The Northfield Historical Society will celebrate the spirit of volunteerism and single out two volunteers for special recognition during Volunteer Night on Thursday, April 17, beginning at 6:30 p.m. at the society’s downtown location (408 Division Street). The event is free and open to the public.
The two Volunteers of the Year who will be recognized are former board member Judy Sosted and Erin Hahn, a junior at Northfield High School.
“Volunteering for the Northfield Historical Society has been a good fit because there are such a variety of opportunities to meet a variety of interests,” Sosted says. Since settling in Northfield in 1982 her work for the organization has included becoming a docent on the Posse, an organization that gives tours of the society’s museum, and working in the store. She enjoys telling the many visitors “not only the story of the raid, but also about the charms of Northfield.”
In addition, Sosted has volunteered for a variety of alumni-related tasks at Carleton College, her alma mater, and at the Norwegian-American Historical Society at St. Olaf College.
Hahn became involved with the Historical Society in eighth grade, when she participated in the SCOPE program and helped write the textbook, Our Story, that has since become part of the Northfield school district’s third-grade curriculum. In doing so, she not only gained a wealth of information about Northfield’s past, but also fell in love with the society.
“I love sharing Northfield’s story with tourists and residents,” she says. “But the history of Northfield — and of the James-Younger gang — is so complex that every year I learn something new and intriguing.”
This will be Hahn’s fourth year on the Posse, and she also enjoys working in the store. She plans to continue volunteering at the society for as long as she lives in Northfield.
This year’s Night of 10,000 Laughs (formerly Ole and Lena Joke Night) will roar to life Friday, April 11, at the Grand Event Center. The event will feature the return of Ole, Lena, and Tina for a set of fun-filled Norwegian-style humor. And joining them this year will be Minnesota joke master T McKinley, who will add his own brand of Minnesooota-style comedy.
Doors will open at 6:30 p.m. and the program will begin at 7 p.m. Tickets are $10 in advance and can be purchased at the Northfield Historical Society or online here. Due to high demand, we are encouraging attendees to purchase tickets in advance. Appetizers will be provided along with a cash bar.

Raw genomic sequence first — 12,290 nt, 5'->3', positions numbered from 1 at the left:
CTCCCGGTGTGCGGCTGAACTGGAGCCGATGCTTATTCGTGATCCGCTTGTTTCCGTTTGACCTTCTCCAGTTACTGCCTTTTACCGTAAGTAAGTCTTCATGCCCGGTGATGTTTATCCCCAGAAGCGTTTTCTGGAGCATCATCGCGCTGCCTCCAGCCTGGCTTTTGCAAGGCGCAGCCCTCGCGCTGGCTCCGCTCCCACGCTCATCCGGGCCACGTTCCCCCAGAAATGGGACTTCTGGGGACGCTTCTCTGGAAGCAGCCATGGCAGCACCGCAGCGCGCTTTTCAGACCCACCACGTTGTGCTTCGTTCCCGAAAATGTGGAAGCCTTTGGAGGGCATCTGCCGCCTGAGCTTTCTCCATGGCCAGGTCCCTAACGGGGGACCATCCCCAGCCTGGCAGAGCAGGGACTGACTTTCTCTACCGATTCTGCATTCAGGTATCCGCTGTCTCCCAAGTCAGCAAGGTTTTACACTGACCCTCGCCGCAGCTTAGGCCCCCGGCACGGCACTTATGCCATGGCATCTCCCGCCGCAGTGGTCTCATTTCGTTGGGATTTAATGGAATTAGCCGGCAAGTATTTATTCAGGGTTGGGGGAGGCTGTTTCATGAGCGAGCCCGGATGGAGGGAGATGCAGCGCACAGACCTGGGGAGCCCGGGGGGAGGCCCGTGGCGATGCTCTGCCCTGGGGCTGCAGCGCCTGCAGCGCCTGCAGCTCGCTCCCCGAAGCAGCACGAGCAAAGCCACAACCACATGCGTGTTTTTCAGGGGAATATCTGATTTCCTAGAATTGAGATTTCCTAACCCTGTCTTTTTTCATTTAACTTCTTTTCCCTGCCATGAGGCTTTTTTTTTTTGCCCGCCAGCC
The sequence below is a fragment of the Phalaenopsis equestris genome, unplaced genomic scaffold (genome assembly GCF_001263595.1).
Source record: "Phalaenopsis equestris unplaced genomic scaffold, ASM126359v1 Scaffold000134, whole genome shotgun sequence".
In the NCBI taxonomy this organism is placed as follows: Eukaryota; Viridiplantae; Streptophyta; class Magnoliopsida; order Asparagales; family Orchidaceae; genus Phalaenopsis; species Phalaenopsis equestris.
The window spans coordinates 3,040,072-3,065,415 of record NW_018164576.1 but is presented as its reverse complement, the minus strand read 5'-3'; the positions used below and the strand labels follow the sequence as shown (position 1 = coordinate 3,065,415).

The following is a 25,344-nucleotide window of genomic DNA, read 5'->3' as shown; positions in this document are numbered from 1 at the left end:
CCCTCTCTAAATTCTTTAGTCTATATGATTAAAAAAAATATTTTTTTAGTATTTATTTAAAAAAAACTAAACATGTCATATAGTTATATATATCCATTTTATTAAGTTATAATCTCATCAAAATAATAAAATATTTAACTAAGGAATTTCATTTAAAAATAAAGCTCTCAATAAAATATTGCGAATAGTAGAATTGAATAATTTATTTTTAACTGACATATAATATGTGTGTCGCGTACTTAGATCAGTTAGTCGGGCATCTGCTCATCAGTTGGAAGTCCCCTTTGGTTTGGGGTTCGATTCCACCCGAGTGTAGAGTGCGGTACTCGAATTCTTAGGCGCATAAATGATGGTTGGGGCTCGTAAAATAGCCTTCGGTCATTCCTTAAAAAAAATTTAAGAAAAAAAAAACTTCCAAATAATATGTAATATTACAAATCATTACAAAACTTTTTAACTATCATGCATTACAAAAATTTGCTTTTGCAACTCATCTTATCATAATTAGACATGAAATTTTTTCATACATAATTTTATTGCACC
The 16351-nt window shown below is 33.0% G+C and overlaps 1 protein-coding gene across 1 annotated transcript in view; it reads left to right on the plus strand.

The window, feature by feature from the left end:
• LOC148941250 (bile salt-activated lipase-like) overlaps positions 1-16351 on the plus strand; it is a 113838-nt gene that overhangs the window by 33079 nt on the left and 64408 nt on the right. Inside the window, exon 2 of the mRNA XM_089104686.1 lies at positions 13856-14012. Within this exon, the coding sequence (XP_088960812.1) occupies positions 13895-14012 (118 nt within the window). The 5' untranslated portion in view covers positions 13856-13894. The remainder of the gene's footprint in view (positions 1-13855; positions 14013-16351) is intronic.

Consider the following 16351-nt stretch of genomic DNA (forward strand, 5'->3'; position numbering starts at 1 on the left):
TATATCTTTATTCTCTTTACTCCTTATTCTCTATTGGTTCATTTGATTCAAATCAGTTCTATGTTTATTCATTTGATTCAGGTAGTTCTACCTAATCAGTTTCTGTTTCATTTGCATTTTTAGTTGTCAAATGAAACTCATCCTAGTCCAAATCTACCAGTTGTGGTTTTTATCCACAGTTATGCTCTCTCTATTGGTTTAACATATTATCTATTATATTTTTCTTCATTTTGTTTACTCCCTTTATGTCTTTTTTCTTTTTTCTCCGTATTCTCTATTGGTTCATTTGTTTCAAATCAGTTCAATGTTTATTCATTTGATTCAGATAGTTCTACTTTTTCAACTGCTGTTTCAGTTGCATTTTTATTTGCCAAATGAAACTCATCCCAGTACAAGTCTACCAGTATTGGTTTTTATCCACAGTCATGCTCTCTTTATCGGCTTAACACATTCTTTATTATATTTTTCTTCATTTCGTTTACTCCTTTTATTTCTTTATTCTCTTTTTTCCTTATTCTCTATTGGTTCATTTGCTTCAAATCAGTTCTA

Nicholas Gonnerman is a junior at Northfield High School. He first became involved with the Northfield Historical Society through the 8th-grade SCOPE program, and since his work on the Posse has volunteered in the Society’s archives and the store. His grandfather is a founding member of the Society.
This town and its people are defined by stories. Without the unique histories to which each of us belong, what would separate Northfield from, say, Faribault or Owatonna? The answer to that question is: very little. This is why being part of the Northfield Historical Society’s tour guide programs, Junior Posse and Adult Posse, is vital to continuing the vibrant stories that have, and forever will, shape our city.
The Northfield Historical Society’s Junior and Adult Posse tour guide programs focus on the most important of these stories — the failed 1876 bank raid. No other part of Northfield’s history has helped put this town on the map than the raid, and as a past tour guide I can attest to the great pride, immense learning, and profound enjoyment that accompanies telling others about it.
The experience begins with a desire to tell our story. A sense of curiosity, and an appreciation for history is all that’s required. Weekly classes are taught by the program director, Earl Weinmann. These courses require some reading on the James-Younger Gang and Northfield past, but the true learning takes place as you immerse yourself into the history. For me, that learning occurred on an uniquely intimate level. It seemed like I got to know each gang member — his personality, interaction with the gang, and motive — on an incredibly unique and personal level. The same goes for the town’s defenders. Figures like acting cashier Joseph Lee Heywood became more than just names. They evolved into living characters in the raid story, and I was able to make a true connection with local history.